While on the subject of misdemeanors, you seem to emphasize that possession of marijuana should be overlooked because it is not a “serious” crime. If you did some research into the crimes that are misdemeanors in North Carolina, I think you would be surprised. Stopping to think off of the top of my head, you pretty much have to cause injury to a person to commit a felony (there are exceptions of course). When you mentioned the “six” times that you were nearly struck by motorists, those people were quite possibly breaking a law known as Careless and Reckless driving. Being found guilty of violating this law in North Carolina results in a misdemeanor conviction. It’s the same level of crime as simple possession of marijuana. Now, you claim that two UNC-C Campus Police officers witnessed this crime, yet did nothing about it. No attempts to stop the drivers, no checking to see if you were injured, no nothing. Well, let me enlighten you to a well known, yet poorly understood legal provision known as “Officer Discression”. This provision allows officers to use knowledge, training, and judgement to determine their course of action during the course of investigating a crime. In fact, there is only one statute in the state that requires officers to arrest – that is violation of a N.C.G.S. 50B Domestic Violence Protection Order. No other crime carrys this requirement of officers, not even first degree murder. So, having considered this, why do you feel that officers should only use discression and turn their heads when it comes to marijuana? You practically demand officers to close their eyes when it comes to marijuana, yet feel that the entire force should be called out for a few college students driving erraticly. To me, this is being rather hypocritical and an attempt to skew the laws to your own personal beliefs.

    In your statement about seeing a person at the chancellors residence at the exact same time you smelled marijuana smoke, it appears that you possibly witnessed a crime in progress – yet, you chose not to report it. How often do you witness possible crimes, dangerous situations, or suspicious activities and not report those? Perhaps if you reported these happenings to police (campus or CMPD), officers could get the break in catching an armed robbery suspect, child molester, or rapist. It’s little tips that really can make differences. In your case of seeing someone at the chancellors residence, did you ever consider that he or his family could have just been the victims of a terrible crime? Perhaps a murderer was enjoying a joint after committing his crime? Had this been the case, you might have been the only one able to give information. However, you were concerned with the politics of the situation due to having smelled marijuana smoke in the area.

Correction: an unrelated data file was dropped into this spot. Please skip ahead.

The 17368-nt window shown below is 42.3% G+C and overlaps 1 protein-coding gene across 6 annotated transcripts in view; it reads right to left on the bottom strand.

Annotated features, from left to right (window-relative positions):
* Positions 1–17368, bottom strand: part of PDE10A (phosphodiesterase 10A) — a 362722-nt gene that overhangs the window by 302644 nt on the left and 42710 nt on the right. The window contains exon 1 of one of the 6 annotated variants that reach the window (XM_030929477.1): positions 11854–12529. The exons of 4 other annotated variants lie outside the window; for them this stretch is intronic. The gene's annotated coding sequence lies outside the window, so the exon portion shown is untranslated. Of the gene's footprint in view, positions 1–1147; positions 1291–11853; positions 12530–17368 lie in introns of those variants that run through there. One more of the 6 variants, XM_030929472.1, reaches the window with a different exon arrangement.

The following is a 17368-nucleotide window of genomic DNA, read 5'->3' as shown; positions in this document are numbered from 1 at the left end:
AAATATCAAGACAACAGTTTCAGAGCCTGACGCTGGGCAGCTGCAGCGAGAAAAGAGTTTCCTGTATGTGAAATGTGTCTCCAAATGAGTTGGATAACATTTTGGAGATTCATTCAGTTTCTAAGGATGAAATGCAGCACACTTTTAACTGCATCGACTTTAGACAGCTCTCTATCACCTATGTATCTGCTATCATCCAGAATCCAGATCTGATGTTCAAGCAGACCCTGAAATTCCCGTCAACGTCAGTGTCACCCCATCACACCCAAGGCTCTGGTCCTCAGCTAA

My last thought is of your statement that police forces in this country can be reduced by 75% simply by legalizing marijuana. I am very curious as to how legalization will stop theft, assault, DWI, child exploitation, rape, and all the other non-marijuana crimes that police deal with every day. Can you perhaps offer a more detailed explaination? If you can, with your reasoning explained, I will give it my undivided attention! The statements that you have made about reduction of force, “police unions” (of which there are none in North Carolina), and general lack of need for police says to me that you do not have a firm grasp of law enforcement. Yes, officers have, do, and will make mistakes. Officers are human, just the same as you. And I will go one step further – if you see an officer committing a crime, it is your duty as a student, citizen, and human being to report it. If you feel unsatisfied with the first official you report it to, go to another one. Police supervisors want to know about it as much as you do!

    I do make one plea with you. Obviously you are a non-violent person and don’t like to associate yourself with people who are. I share that philosophy. As a fellow human being, I emplore you to not urge “rising up” or making peoples “lives miserable”. This encourages the very violence that I feel you detest.

    ~Elliot Ness~